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  #1715727 5-Feb-2017 12:55
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dejadeadnz: Lias was right that most reasonable people would not consider a TV that doesn't turn on or work as a TV to have a failure of a substantial character based on the s 21 test. The test is not, as Drastab and others would have it, about whether there is a failure of a technically substantial component, e.g. whether the failure to turn on is the result of a blown fuse or, say, the main circuit board. IMO, the OP is absolutely well within his rights to demand a refund given that he is entitled to reject the TV under s 22. Section 20, which acts as a bar to the exercise of a right to reject a good that has substantially failed, only applies if the OP fails to exercise his/her rights within reasonable time, that the goods were damaged after delivery (in a manner not relating to their original state at supply stage) etc. 

 

I should have read the whole thread before posting. This is what I tried to say only it is more concise.

 

dejadeadnz:

 

In practical terms, what the OP is up against is the profound ignorance of the CGA by most people...

 

 

I would go further and call it wilful ignorance.

 

I've had failures of near new goods where the retailer expected me to unquestionably accept a repair. I rejected the notion and required a replacement. Some got pissy but I simply didn't care - it's just business. I told them if they weren't prepared to replace or refund I would simply buy one elsewhere and recover my money through the Disputes Tribunal, if necessary. It never became necessary to go to the DT because deep down they knew I was right and they were just trying it on.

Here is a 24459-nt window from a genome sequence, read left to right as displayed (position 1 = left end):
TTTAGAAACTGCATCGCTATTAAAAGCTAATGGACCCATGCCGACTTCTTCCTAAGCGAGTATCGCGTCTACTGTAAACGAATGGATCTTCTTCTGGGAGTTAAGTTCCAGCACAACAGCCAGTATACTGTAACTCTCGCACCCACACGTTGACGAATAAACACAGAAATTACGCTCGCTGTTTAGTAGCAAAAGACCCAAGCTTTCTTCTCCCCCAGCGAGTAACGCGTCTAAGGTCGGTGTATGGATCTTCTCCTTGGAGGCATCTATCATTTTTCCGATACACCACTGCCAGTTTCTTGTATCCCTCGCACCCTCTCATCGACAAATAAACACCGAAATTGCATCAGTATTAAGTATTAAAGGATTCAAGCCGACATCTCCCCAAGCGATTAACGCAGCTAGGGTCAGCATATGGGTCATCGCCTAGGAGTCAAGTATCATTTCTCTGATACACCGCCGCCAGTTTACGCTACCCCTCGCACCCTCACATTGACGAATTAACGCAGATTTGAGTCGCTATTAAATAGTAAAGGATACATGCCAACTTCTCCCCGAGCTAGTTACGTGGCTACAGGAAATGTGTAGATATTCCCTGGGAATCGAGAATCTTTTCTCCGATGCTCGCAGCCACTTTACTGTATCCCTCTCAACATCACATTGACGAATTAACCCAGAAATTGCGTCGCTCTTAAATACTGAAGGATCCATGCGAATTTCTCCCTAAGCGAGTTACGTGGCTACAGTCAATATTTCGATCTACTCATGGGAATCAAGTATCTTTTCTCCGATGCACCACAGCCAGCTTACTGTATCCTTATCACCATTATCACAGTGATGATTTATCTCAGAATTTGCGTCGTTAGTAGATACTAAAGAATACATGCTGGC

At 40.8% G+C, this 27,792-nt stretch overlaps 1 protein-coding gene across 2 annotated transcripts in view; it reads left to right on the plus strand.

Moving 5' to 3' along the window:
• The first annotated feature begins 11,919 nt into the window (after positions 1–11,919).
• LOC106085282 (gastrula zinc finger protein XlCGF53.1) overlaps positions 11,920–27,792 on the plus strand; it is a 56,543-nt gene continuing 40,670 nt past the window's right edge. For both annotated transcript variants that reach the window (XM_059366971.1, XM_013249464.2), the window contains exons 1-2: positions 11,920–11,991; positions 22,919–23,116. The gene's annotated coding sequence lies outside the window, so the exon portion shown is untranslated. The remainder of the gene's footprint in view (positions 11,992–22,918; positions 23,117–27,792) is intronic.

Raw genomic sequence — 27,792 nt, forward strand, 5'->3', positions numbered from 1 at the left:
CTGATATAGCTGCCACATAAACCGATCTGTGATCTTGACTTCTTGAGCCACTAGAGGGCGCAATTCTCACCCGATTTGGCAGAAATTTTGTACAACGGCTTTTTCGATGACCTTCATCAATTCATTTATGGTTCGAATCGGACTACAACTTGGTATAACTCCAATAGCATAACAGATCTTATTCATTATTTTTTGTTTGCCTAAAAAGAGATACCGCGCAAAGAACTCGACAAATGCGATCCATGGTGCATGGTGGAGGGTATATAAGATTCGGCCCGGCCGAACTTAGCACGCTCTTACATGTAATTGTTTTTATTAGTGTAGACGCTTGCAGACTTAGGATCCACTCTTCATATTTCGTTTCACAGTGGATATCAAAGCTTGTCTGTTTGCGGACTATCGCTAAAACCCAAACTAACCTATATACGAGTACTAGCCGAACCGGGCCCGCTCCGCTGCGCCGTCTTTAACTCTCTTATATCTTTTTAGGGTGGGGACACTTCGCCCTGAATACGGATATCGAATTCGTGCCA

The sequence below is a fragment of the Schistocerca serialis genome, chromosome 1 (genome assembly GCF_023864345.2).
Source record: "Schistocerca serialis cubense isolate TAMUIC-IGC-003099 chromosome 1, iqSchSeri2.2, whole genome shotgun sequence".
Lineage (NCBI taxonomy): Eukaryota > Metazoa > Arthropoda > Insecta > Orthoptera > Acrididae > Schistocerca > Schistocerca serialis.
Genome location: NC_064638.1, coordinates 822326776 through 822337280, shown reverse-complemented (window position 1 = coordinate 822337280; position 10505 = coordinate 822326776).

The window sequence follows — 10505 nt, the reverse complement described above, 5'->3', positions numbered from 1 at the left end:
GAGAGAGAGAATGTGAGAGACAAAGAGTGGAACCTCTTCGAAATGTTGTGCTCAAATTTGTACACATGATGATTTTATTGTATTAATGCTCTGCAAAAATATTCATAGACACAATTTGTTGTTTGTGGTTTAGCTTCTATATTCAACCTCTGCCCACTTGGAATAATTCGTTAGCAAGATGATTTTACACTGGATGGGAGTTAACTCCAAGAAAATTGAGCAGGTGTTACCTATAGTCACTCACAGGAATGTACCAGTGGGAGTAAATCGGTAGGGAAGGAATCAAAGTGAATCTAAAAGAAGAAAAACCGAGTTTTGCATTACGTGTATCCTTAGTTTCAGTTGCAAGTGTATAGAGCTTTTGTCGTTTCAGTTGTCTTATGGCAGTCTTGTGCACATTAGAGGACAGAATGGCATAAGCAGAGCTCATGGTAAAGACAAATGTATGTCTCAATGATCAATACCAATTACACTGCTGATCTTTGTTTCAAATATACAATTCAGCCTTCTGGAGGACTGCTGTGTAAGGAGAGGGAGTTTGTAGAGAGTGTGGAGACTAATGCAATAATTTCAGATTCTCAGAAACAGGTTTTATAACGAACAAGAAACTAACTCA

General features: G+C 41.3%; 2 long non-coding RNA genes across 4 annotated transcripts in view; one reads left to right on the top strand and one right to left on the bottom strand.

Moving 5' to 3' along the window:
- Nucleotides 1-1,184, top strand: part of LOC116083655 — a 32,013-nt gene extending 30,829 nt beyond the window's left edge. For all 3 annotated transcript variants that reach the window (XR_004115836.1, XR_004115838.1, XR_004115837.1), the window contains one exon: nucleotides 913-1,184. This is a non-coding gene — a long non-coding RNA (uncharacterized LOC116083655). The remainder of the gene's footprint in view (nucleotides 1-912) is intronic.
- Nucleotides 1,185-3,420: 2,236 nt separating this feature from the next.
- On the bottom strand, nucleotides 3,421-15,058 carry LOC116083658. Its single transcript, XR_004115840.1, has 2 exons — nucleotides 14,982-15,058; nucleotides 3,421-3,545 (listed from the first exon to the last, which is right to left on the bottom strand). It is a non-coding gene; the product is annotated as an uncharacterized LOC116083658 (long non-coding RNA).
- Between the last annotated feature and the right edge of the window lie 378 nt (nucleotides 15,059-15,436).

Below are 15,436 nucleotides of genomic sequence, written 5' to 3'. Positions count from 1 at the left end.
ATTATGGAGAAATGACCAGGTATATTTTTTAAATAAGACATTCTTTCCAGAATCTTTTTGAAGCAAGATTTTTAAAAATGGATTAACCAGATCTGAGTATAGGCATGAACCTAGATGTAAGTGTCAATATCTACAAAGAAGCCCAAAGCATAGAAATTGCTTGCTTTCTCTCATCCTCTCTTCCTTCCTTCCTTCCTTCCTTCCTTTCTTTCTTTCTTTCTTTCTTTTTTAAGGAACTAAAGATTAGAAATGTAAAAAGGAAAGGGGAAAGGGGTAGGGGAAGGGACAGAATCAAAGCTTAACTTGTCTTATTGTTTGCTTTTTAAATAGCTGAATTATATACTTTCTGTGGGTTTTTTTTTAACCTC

One even claimed "It'll be as good as new" to which I replied "So if you put it on the shelf at full price with a sign saying 'REPAIRED' do you think anyone would take it over a new one next to it?". They had no answer to that.


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  #1715728 5-Feb-2017 13:00
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k1w1k1d:

 

 I have read the whole thread and am amazed at why some people start screaming and shouting about invoking the CGA for the fault with this TV.

 

The supplier has arranged to pick up the TV and check it out. Once they have assessed the cause of the fault, they will make a call as to whether to repair or replace the TV. They are honouring the terms of their warranty and the CGA.

 

 

 

 

I see no "screaming and shouting" just some people saying the OP is entitled to assert their rights. Why would anyone except a shonky retailer have a problem with that?

 

And once again, in this case, the choice on repair/replace/refund is the consumer's, not the retailer's. The retailer can repair the TV and do whatever they like with it, but the consumer is entitled to require a refund or replacement.


 
 
 
 


BDFL - Memuneh
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  #1715733 5-Feb-2017 13:21
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Someone got warned and a post removed. Locking this because the discussion is well concluded.




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